5 May 2009 : Column 1P


Tuesday 5 May 2009


Work and Pensions

Health and Safety Executive (London Headquarters)

The Petition of the Public and Commercial Services Union,

Declares that the Petitioners are seriously concerned about the closure of the Health and Safety Executive’s London Headquarters; further declares that the business case for the single Headquarters assumed that 40 per cent. would move to Liverpool; notes that so far only 12 staff (4 per cent.) have expressed an interest in moving; and further notes that this means that 310 people will lose their jobs with HSE losing the competence, knowledge and know-how of a significant portion of their workforce.

The Petitioners therefore request that the House of Commons urges the Secretary of State for Work and Pensions to reconsider the closure of the Health and Safety Executive’s London Headquarters.

And the Petitioners remain, etc. —[Presented by Simon Hughes , Official Report, 1 April 2009; Vol. 490, c. 1014.]


5 May 2009 : Column 2P

Observations from the Secretary of State for Work and Pensions:

The Government believes there are significant benefits for the Health and Safety Executive in moving to a single HQ. Housing the Executive Leadership and the majority of its strategy, policy, operational planning and management, and corporate support teams under one roof will lead to a more effective organisation, better placed to protect workers and the public.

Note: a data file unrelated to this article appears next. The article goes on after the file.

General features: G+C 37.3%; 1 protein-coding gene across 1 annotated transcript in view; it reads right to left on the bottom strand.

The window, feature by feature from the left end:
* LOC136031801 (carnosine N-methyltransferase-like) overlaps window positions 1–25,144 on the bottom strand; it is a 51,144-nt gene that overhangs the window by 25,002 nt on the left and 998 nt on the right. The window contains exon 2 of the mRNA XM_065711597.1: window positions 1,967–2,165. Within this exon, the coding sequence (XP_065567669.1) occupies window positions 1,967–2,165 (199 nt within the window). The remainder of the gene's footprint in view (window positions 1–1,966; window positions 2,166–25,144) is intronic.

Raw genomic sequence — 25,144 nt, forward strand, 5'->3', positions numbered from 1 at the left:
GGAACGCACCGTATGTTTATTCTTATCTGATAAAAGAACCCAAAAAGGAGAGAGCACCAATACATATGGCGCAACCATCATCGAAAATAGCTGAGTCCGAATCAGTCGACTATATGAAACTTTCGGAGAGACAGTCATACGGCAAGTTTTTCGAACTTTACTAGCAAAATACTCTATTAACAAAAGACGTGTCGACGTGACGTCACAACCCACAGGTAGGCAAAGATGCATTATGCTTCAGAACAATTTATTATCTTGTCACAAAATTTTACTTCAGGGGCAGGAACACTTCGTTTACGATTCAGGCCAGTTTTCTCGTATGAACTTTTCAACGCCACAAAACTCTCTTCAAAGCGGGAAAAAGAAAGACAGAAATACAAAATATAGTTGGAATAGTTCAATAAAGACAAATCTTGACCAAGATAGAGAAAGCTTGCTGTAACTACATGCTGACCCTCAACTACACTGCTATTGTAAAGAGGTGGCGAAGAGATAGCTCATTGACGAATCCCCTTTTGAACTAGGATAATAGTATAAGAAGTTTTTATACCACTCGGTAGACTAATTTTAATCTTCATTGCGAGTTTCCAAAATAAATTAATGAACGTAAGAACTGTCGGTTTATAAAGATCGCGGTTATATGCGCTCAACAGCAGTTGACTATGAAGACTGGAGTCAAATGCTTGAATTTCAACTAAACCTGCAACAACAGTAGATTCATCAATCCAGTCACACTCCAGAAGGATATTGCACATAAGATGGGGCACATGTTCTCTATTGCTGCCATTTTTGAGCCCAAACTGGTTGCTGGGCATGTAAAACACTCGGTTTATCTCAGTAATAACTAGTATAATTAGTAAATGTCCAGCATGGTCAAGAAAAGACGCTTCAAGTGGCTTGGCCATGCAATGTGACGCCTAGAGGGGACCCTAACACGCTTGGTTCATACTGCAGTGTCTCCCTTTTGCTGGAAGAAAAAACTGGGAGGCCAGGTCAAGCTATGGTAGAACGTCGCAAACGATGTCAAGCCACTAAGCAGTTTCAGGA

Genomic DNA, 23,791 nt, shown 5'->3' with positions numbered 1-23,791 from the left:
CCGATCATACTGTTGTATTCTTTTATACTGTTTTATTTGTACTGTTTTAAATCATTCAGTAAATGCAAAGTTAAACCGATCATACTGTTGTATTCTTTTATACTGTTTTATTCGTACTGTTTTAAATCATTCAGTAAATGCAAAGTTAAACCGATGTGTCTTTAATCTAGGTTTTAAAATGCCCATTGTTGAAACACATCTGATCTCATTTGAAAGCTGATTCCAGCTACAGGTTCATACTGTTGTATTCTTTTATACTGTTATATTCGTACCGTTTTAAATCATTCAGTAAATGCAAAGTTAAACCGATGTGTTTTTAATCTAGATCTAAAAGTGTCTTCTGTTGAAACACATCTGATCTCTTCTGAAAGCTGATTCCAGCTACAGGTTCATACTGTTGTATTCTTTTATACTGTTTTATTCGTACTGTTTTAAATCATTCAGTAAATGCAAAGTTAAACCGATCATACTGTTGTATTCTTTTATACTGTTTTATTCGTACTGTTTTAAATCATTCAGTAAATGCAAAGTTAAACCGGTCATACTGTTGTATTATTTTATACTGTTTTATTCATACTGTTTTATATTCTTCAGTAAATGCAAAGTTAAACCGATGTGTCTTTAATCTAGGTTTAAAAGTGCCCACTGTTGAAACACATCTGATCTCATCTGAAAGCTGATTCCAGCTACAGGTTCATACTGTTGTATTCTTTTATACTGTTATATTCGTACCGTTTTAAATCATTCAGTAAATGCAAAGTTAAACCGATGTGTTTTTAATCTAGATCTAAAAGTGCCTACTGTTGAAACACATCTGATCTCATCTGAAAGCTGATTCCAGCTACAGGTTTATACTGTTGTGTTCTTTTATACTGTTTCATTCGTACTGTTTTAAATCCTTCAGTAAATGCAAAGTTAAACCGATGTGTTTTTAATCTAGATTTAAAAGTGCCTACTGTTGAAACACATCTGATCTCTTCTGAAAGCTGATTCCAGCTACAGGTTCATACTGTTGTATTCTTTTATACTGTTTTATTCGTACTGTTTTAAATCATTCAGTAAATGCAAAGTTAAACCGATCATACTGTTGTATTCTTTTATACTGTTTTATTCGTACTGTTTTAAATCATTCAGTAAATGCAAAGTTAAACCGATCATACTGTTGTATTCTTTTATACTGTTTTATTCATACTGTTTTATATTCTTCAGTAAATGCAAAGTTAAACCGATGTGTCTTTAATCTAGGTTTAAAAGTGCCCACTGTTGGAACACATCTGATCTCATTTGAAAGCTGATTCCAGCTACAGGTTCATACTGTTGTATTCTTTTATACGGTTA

The decision to move was taken in the best interests of the whole organisation and over 10 years, will realise predicted net savings of between £47 million and £61million. These savings will be invested in interventions to reduce accidents and ill health. The move is also in step with the Government’s policy of reducing the number of posts in London and increasing the efficiency of its estate. Around two thirds of the staff affected have secured jobs in HSE or in other parts of the civil service. The assumption that 40 per cent. of staff would move to Liverpool was made at the outset of the programme and was for the sole purpose of enabling an initial estimate of the costs of the programme to be produced.

The Government has recognised from the outset that there are risks to business continuity from the creation of a single HQ, but considers that these risks are being properly managed. This is also the view of Judith Hackitt, Chair of HSE and the HSE Board. HSE’s approach to the identification and management of risks from the single HQ has been endorsed by the independent Office of Government Commerce (OGC) reviews. Through recruitment of new staff to Bootle, retention of key London staff through the transition process, flexibility to adapt the pace of change to any emerging pressures and continual senior management oversight, HSE has and will continue to maintain business continuity and deliver the major benefits that the single HQ will bring.

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